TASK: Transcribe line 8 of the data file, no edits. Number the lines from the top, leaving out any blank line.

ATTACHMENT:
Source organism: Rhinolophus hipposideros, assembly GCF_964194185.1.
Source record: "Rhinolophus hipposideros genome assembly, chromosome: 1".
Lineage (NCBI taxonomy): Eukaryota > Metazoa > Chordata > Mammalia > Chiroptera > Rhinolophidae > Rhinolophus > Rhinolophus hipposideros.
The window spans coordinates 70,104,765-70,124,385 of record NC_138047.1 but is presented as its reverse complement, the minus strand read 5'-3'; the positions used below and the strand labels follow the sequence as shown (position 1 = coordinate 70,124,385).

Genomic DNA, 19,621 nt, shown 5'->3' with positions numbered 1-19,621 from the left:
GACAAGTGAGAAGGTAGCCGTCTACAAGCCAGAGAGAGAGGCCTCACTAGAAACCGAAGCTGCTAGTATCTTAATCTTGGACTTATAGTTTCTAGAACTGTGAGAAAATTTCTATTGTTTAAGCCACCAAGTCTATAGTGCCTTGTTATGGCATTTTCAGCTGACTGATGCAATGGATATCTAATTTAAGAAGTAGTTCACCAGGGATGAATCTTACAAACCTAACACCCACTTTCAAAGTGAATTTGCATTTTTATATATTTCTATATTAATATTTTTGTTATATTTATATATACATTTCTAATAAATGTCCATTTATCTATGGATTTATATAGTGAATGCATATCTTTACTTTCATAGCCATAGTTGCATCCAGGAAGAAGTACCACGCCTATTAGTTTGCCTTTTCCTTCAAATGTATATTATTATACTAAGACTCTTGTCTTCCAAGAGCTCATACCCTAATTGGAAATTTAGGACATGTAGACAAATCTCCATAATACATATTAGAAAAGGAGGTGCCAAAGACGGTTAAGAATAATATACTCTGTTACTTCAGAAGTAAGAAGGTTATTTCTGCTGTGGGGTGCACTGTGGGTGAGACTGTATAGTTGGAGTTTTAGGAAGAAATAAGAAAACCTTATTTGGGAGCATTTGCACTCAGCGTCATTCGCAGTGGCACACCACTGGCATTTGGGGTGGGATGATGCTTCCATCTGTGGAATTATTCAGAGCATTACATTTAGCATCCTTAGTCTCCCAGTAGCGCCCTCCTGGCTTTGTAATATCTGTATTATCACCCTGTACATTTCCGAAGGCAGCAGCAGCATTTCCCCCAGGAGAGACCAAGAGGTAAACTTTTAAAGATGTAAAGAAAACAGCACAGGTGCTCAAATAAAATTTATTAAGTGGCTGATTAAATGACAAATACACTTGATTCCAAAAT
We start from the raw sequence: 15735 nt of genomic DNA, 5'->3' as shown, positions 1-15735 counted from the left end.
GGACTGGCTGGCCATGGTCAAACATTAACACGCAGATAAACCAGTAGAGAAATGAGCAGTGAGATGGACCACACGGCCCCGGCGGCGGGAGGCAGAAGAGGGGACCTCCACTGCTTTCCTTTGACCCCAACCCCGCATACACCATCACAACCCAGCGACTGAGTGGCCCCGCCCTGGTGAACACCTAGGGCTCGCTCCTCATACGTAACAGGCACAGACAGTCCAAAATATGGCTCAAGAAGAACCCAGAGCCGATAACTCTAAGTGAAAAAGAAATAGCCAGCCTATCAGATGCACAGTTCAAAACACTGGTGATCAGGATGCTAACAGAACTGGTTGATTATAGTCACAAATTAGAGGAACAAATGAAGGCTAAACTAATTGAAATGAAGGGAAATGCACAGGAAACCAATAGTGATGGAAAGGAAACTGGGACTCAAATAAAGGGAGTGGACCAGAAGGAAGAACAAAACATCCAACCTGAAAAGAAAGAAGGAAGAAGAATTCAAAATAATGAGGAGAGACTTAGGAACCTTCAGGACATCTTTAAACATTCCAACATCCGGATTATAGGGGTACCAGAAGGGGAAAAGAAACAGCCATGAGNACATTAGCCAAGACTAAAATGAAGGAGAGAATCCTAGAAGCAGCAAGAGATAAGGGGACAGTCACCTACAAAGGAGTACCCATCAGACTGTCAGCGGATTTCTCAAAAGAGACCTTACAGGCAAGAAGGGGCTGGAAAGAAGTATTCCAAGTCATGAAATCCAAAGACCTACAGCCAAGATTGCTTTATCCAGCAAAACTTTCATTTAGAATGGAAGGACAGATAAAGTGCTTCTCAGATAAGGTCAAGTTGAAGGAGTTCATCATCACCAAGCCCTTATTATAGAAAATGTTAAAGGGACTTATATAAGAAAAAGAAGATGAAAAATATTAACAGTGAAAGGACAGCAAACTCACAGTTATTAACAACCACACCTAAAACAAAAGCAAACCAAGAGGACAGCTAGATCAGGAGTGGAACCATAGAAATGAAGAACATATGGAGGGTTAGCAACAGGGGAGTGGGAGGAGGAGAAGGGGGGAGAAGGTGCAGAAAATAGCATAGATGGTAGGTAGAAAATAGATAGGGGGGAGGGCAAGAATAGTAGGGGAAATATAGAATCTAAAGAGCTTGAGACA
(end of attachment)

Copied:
GGACTGGCTGGCCATGGTCAAACATTAACACGCAGATAAACCAGTAGAGAAATGAGCAGTGAGATGGACCACACGGCCCCGGCGGCGGGAGGCAGAAGAGGGGACCTCCACTGCTTTCCTTTGACCCCAACCCCGCATACACCATCACAACCCAGCGACTGAGTGGCCCCGCCCTGGTGAACACCTAGGGCTCGCTCCTCATACGTAACAGGCACAGACAGTCCAAAATATGGCTCAAGAAGAACCCAGAGCCGATAACTCTAAGTGAAAAAGAAATAGCCAGCCTATCAGATGCACAGTTCAAAACACTGGTGATCAGGATGCTAACAGAACTGGTTGATTATAGTCACAAATTAGAGGAACAAATGAAGGCTAAACTAATTGAAATGAAGGGAAATGCACAGGAAACCAATAGTGATGGAAAGGAAACTGGGACTCAAATAAAGGGAGTGGACCAGAAGGAAGAACAAAACATCCAACCTGAAAAGAAAGAAGGAAGAAGAATTCAAAATAATGAGGAGAGACTTAGGAACCTTCAGGACATCTTTAAACATTCCAACATCCGGATTATAGGGGTACCAGAAGGGGAAAAGAAACAGCCATGAGNACATTAGCCAAGACTAAAATGAAGGAGAGAATCCTAGAAGCAGCAAGAGATAAGGGGACAGTCACCTACAAAGGAGTACCCATCAGACTGTCAGCGGATTTCTCAAAAGAGACCTTACAGGCAAGAAGGGGCTGGAAAGAAGTATTCCAAGTCATGAAATCCAAAGACCTACAGCCAAGATTGCTTTATCCAGCAAAACTTTCATTTAGAATGGAAGGACAGATAAAGTGCTTCTCAGATAAGGTCAAGTTGAAGGAGTTCATCATCACCAAGCCCTTATTATAGAAAATGTTAAAGGGACTTATATAAGAAAAAGAAGATGAAAAATATTAACAGTGAAAGGACAGCAAACTCACAGTTATTAACAACCACACCTAAAACAAAAGCAAACCAAGAGGACAGCTAGATCAGGAGTGGAACCATAGAAATGAAGAACATATGGAGGGTTAGCAACAGGGGAGTGGGAGGAGGAGAAGGGGGGAGAAGGTGCAGAAAATAGCATAGATGGTAGGTAGAAAATAGATAGGGGGGAGGGCAAGAATAGTAGGGGAAATATAGAATCTAAAGAGCTTGAGACA